Include Barley In Your Summer Diet For These Health Benefits
Image Credit: The Kitchn

The cooling properties of barley makes it the ideal grain to consume in the summer and an excellent seasonal ingredient to cook with – from salads, fried ‘rice’, soups and even as a switch to rice for one of your meals. Unlike rice or other alternate grains, barley is a versatile ingredient that is best consumed when steamed and combined with other delicious seasonal ingredients like mangoes, avocado, leafy greens as well as vegetables with a high water content.

Including a portion of barley in your everyday diet is not just a great way to cool your body internally but also ideal to reduce inflammation, stay hydrated as well as detox the liver off any unwanted impurities. That said, barley also has many other health benefits that are underrated and often overlooked. Read on to know more about this grain:

High Fibre

An excellent source of dietary fibre, particularly beta-glucan, barley intake is linked to improved digestion, lower cholesterol levels, better blood sugar control, and reduced risk of cardiovascular disease. The fibre in barley helps to reduce cholesterol levels by binding to bile acids and eliminating them from the body. This process promotes the synthesis of new bile acids from cholesterol, thus lowering total and LDL (bad) cholesterol levels.

Controls Blood Sugar

With its low glycaemic index, eating barley causes a slow and steady rise in blood sugar levels. Consuming the grain also helps in regulating blood glucose levels, making it beneficial for individuals with diabetes or those at risk of developing the condition. Including a portion of barley in your meal for lunch or dinner helps promote feelings of fullness and satiety, reducing overall calorie intake and aiding in weight management. Its low energy density and high nutrient content make it a valuable addition to a balanced diet.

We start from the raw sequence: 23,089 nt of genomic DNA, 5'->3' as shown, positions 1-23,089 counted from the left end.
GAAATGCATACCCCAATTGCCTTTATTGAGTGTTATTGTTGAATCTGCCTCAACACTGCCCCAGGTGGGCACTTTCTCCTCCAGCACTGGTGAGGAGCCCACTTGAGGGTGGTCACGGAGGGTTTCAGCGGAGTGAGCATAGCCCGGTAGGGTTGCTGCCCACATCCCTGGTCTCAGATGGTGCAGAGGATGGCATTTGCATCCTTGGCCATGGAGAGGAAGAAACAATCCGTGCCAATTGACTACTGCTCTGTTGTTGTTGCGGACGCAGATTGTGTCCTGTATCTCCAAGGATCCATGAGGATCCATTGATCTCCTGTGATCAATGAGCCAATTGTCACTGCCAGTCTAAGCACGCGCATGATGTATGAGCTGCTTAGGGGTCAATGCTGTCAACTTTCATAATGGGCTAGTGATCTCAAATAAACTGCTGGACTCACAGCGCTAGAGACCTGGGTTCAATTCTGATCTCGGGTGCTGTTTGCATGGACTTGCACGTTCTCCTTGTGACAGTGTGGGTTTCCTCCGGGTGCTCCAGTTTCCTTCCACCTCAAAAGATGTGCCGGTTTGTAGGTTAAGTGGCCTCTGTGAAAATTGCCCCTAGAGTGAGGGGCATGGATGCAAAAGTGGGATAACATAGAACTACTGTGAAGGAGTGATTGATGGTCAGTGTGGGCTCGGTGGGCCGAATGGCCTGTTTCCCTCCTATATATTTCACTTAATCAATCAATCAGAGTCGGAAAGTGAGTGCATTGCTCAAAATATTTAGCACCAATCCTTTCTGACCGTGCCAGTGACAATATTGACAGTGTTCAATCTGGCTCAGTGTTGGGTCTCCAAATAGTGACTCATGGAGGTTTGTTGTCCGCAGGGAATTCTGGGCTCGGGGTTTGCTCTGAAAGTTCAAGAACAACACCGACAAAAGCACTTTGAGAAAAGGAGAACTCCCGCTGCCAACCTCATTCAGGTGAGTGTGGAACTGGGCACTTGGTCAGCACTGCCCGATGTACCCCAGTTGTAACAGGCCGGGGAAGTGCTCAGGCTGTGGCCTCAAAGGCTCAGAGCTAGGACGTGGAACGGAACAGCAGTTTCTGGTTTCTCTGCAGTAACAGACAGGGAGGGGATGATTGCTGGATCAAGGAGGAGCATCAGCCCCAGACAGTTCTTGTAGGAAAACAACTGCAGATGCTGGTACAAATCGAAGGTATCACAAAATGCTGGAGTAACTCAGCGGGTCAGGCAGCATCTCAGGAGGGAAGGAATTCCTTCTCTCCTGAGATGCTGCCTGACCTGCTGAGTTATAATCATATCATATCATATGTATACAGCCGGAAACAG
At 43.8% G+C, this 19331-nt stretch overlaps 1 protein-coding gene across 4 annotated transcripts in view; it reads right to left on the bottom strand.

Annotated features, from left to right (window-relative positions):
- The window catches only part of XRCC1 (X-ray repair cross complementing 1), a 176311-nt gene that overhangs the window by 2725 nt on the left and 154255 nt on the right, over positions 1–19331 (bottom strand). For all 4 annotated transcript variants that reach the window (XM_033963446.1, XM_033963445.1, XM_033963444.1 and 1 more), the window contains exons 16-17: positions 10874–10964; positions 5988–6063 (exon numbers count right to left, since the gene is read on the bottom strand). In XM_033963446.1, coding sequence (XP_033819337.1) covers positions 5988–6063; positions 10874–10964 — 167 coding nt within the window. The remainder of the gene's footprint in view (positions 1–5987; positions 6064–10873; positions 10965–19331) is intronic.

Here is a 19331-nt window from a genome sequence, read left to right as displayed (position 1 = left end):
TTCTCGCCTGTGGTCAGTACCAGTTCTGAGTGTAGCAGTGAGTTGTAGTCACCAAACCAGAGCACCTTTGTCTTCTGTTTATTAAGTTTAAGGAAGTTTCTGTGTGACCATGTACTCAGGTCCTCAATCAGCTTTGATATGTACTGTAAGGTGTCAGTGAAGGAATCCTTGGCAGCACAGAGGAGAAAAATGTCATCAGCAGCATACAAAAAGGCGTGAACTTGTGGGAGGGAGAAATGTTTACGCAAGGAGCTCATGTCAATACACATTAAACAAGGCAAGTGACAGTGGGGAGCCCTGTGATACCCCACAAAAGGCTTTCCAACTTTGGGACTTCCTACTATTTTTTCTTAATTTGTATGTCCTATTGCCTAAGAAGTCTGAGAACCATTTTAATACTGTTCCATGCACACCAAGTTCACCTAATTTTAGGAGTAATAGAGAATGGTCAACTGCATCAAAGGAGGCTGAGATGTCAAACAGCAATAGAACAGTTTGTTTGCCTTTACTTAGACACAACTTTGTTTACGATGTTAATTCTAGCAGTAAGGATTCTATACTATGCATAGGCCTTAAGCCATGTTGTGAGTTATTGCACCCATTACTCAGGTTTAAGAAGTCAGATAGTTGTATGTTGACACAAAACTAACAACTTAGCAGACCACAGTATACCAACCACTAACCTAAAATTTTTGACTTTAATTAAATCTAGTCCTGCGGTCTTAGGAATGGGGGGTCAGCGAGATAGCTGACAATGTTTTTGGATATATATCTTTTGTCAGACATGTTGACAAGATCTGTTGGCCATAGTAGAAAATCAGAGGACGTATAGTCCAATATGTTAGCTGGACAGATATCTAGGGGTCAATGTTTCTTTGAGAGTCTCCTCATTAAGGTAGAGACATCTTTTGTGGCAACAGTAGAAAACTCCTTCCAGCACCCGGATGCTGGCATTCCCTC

Image Credits: Once Upon A Chef

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Antioxidant Properties

Barley is known to be a good source of essential nutrients, including vitamins (B, E, and K), minerals like iron, magnesium, and selenium, and antioxidants such as lignans and phenolic acids. It also contains several antioxidants, including phenolic acids, flavonoids, and tocopherols, which help protect cells from damage caused by harmful free radicals which have been associated with reducing risks of chronic diseases, including certain cancers and cardiovascular conditions.


Due to being a great source of insoluble fibre, barley adds bulk to the stool and promotes regular bowel movements, which prevents constipation, and reduce the risk of gastrointestinal conditions such as diverticular disease. The fibre also acts as a prebiotic, serving as fuel for beneficial gut bacteria – leading to improved digestion, enhanced immune function, and better overall health.